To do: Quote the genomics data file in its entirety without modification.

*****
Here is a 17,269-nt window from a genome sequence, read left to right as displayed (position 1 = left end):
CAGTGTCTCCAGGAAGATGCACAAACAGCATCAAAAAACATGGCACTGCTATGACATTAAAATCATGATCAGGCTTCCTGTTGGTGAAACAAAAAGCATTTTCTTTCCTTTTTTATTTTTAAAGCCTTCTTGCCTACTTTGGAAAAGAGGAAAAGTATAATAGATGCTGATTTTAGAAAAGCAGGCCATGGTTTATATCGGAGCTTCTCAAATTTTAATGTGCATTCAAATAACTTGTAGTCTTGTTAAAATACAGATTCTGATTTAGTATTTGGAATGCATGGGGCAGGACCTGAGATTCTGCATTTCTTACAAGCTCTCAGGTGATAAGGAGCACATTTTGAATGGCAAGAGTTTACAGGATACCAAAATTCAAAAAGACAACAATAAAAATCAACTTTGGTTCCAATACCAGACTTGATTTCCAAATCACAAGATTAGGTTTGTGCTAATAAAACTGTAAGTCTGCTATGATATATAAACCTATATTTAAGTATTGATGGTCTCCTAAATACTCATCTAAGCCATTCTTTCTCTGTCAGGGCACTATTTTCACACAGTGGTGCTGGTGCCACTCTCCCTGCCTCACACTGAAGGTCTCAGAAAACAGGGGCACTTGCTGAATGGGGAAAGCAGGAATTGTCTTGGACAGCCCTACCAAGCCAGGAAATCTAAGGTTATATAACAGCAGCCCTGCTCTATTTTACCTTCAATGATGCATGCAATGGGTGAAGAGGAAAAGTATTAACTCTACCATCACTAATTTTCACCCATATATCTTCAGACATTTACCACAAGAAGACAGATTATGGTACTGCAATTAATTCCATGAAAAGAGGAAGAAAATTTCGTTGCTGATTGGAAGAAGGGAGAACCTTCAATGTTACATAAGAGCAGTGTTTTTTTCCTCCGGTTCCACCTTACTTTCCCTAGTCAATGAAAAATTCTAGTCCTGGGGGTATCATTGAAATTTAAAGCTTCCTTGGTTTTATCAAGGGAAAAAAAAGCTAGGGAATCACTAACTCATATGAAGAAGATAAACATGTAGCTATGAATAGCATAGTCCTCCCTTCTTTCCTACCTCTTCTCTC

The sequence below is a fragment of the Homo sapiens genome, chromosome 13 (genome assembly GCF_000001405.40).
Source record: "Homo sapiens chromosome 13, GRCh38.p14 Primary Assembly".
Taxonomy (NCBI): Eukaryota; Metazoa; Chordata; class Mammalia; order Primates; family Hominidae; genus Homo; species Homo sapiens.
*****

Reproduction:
Here is a 17,269-nt window from a genome sequence, read left to right as displayed (position 1 = left end):
CAGTGTCTCCAGGAAGATGCACAAACAGCATCAAAAAACATGGCACTGCTATGACATTAAAATCATGATCAGGCTTCCTGTTGGTGAAACAAAAAGCATTTTCTTTCCTTTTTTATTTTTAAAGCCTTCTTGCCTACTTTGGAAAAGAGGAAAAGTATAATAGATGCTGATTTTAGAAAAGCAGGCCATGGTTTATATCGGAGCTTCTCAAATTTTAATGTGCATTCAAATAACTTGTAGTCTTGTTAAAATACAGATTCTGATTTAGTATTTGGAATGCATGGGGCAGGACCTGAGATTCTGCATTTCTTACAAGCTCTCAGGTGATAAGGAGCACATTTTGAATGGCAAGAGTTTACAGGATACCAAAATTCAAAAAGACAACAATAAAAATCAACTTTGGTTCCAATACCAGACTTGATTTCCAAATCACAAGATTAGGTTTGTGCTAATAAAACTGTAAGTCTGCTATGATATATAAACCTATATTTAAGTATTGATGGTCTCCTAAATACTCATCTAAGCCATTCTTTCTCTGTCAGGGCACTATTTTCACACAGTGGTGCTGGTGCCACTCTCCCTGCCTCACACTGAAGGTCTCAGAAAACAGGGGCACTTGCTGAATGGGGAAAGCAGGAATTGTCTTGGACAGCCCTACCAAGCCAGGAAATCTAAGGTTATATAACAGCAGCCCTGCTCTATTTTACCTTCAATGATGCATGCAATGGGTGAAGAGGAAAAGTATTAACTCTACCATCACTAATTTTCACCCATATATCTTCAGACATTTACCACAAGAAGACAGATTATGGTACTGCAATTAATTCCATGAAAAGAGGAAGAAAATTTCGTTGCTGATTGGAAGAAGGGAGAACCTTCAATGTTACATAAGAGCAGTGTTTTTTTCCTCCGGTTCCACCTTACTTTCCCTAGTCAATGAAAAATTCTAGTCCTGGGGGTATCATTGAAATTTAAAGCTTCCTTGGTTTTATCAAGGGAAAAAAAAGCTAGGGAATCACTAACTCATATGAAGAAGATAAACATGTAGCTATGAATAGCATAGTCCTCCCTTCTTTCCTACCTCTTCTCTC

The sequence below is a fragment of the Homo sapiens genome, chromosome 13 (genome assembly GCF_000001405.40).
Source record: "Homo sapiens chromosome 13, GRCh38.p14 Primary Assembly".
Taxonomy (NCBI): Eukaryota; Metazoa; Chordata; class Mammalia; order Primates; family Hominidae; genus Homo; species Homo sapiens.